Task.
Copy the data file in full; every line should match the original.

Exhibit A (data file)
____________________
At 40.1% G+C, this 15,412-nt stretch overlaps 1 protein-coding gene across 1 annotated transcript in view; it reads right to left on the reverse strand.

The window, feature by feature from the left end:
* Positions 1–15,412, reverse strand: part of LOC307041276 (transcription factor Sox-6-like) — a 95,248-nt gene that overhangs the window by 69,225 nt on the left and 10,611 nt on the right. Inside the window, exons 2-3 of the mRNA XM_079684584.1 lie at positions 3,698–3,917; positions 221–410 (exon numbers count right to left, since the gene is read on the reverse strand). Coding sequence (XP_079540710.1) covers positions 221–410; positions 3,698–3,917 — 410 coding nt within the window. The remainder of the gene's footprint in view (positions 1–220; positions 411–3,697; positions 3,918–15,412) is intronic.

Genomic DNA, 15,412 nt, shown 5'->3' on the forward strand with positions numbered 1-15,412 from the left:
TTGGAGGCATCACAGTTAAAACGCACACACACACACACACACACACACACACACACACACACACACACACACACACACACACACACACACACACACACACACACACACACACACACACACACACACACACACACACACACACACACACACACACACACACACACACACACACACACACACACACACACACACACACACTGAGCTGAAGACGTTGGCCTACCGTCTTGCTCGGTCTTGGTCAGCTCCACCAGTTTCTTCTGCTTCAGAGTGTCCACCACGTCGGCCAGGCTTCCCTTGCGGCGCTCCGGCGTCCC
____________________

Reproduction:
At 40.1% G+C, this 15,412-nt stretch overlaps 1 protein-coding gene across 1 annotated transcript in view; it reads right to left on the reverse strand.

The window, feature by feature from the left end:
* Positions 1–15,412, reverse strand: part of LOC307041276 (transcription factor Sox-6-like) — a 95,248-nt gene that overhangs the window by 69,225 nt on the left and 10,611 nt on the right. Inside the window, exons 2-3 of the mRNA XM_079684584.1 lie at positions 3,698–3,917; positions 221–410 (exon numbers count right to left, since the gene is read on the reverse strand). Coding sequence (XP_079540710.1) covers positions 221–410; positions 3,698–3,917 — 410 coding nt within the window. The remainder of the gene's footprint in view (positions 1–220; positions 411–3,697; positions 3,918–15,412) is intronic.

Genomic DNA, 15,412 nt, shown 5'->3' on the forward strand with positions numbered 1-15,412 from the left:
TTGGAGGCATCACAGTTAAAACGCACACACACACACACACACACACACACACACACACACACACACACACACACACACACACACACACACACACACACACACACACACACACACACACACACACACACACACACACACACACACACACACACACACACACACACACACACACACACACACACACACACACACACACACTGAGCTGAAGACGTTGGCCTACCGTCTTGCTCGGTCTTGGTCAGCTCCACCAGTTTCTTCTGCTTCAGAGTGTCCACCACGTCGGCCAGGCTTCCCTTGCGGCGCTCCGGCGTCCC